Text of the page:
The Management of COVID-19 in Nursing Homes in Ireland and England: Ethical and Legal Issues in a Time of Pandemic

Mary-Elizabeth Tumelty, Clayton Ó Néill, Mary Donnelly, Anne-Maree Farrell, Rhiannon Frowde, Linda Pentony

Research output: Working paper

Abstract

This paper provides an overview of the key issues that arose in relation to the management of COVID-19 in care homes in Ireland and England between February 2020 and December 2021, with reference to relevant policies, processes, and practices. There is a particular focus on the first wave of the pandemic between February and June 2020, where the risk of contracting and dying from COVID-19 was highest for residents in care homes. The paper examines a number of key issues impacting management of the risk posed by COVID-19 in care homes including the availability of testing; the use of personal protective equipment; staffing; safe discharge from hospitals; the use of Do Not Attempt Cardiopulmonary Resuscitation Orders (DNACPR); visiting and access restrictions; and the recording of care home deaths. A critical analysis is also provided of broader themes impacting the management of COVID-19 in care homes during 2020-21, including ethical issues,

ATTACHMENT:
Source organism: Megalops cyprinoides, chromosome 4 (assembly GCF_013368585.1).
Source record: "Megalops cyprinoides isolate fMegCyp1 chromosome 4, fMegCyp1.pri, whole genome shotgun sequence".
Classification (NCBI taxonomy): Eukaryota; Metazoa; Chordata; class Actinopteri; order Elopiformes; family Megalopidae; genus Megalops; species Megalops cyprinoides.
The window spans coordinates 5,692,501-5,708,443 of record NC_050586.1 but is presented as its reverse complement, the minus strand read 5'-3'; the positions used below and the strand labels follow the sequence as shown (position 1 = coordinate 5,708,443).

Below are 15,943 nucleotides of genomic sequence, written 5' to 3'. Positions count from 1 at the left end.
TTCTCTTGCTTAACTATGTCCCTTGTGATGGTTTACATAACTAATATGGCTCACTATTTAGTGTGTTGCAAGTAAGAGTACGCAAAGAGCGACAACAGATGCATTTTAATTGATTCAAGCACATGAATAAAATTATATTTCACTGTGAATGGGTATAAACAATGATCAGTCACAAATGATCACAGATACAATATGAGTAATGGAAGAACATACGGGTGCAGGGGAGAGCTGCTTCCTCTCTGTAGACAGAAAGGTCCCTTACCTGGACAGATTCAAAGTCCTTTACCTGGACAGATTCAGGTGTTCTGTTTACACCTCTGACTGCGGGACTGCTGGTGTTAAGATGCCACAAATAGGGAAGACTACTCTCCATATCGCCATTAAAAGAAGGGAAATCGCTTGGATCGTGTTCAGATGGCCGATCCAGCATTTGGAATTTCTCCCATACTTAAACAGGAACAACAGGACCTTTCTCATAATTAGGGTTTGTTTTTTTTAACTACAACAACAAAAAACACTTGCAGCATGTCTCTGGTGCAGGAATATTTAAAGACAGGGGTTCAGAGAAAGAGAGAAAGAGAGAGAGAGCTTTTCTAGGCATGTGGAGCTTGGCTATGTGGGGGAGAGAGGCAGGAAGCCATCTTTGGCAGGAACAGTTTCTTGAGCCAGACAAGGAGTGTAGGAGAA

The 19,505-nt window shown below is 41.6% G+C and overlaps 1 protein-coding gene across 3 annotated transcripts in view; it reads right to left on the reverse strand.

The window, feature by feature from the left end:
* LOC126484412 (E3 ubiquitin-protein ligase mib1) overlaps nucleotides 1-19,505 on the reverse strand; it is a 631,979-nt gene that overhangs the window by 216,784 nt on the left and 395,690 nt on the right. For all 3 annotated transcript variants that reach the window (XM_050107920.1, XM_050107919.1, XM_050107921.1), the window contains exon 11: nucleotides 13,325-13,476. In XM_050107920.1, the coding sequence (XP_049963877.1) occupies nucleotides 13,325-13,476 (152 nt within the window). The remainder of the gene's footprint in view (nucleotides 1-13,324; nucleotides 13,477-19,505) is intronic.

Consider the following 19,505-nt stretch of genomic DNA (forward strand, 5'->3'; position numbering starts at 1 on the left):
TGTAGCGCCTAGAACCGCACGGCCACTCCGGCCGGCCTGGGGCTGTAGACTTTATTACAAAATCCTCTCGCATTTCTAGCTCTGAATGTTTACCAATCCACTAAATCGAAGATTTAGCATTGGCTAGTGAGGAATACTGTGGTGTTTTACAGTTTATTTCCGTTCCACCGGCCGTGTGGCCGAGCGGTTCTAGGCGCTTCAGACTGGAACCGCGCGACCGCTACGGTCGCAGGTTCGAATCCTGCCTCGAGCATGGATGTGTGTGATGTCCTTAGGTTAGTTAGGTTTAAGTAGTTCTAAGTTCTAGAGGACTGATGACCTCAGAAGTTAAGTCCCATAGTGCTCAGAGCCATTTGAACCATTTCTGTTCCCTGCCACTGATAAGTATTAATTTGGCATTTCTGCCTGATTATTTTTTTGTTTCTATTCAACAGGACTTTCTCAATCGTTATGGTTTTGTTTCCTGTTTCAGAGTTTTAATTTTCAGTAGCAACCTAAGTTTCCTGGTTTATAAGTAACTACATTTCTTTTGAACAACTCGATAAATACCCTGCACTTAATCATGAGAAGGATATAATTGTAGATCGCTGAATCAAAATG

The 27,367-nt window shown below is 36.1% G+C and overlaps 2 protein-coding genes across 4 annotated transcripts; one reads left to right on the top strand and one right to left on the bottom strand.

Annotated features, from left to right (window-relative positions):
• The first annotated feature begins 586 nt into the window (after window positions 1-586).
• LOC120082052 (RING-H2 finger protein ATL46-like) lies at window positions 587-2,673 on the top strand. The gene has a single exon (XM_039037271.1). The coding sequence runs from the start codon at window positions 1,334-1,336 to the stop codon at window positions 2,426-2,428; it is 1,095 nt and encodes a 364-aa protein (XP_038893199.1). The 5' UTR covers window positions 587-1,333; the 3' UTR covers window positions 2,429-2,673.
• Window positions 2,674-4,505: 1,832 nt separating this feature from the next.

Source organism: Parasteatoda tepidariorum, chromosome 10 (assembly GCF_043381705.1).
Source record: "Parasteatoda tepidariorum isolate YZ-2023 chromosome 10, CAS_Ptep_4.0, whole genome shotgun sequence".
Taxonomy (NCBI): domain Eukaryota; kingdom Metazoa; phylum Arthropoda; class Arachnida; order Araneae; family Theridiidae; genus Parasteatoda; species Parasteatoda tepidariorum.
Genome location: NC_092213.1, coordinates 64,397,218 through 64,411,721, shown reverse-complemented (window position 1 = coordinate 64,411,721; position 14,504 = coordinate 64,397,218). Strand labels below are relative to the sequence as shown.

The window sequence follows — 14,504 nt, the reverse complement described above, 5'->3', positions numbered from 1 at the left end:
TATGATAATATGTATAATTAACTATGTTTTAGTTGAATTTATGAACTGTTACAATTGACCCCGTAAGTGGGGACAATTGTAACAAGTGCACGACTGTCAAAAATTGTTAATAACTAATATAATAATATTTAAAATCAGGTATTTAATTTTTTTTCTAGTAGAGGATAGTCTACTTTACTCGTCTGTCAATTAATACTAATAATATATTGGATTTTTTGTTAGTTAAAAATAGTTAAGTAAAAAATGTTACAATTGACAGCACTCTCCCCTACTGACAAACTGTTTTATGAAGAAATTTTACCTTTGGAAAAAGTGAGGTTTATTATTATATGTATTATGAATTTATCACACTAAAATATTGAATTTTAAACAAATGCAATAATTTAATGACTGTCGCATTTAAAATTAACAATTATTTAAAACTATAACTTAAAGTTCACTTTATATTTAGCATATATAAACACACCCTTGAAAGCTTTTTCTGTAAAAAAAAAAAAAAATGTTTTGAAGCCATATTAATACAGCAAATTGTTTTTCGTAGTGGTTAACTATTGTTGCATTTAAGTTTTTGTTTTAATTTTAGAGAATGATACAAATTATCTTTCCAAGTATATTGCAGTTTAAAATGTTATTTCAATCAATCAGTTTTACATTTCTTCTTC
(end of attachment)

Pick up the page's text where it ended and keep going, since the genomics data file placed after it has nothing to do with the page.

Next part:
human rights, regulatory governance and accountability.
Original languageEnglish
PublisherSocial Science Research Network (SSRN)
Pages1
Number of pages153
Publication statusPublished - 2 Jun 2022

Publication series

NameUniversity of Edinburgh School of Law Research paper SEries
PublisherSSRN

Keywords

  • Covid-19
  • care homes
  • ethics
  • human rights
  • law
  • regulation
  • governance
  • accountability

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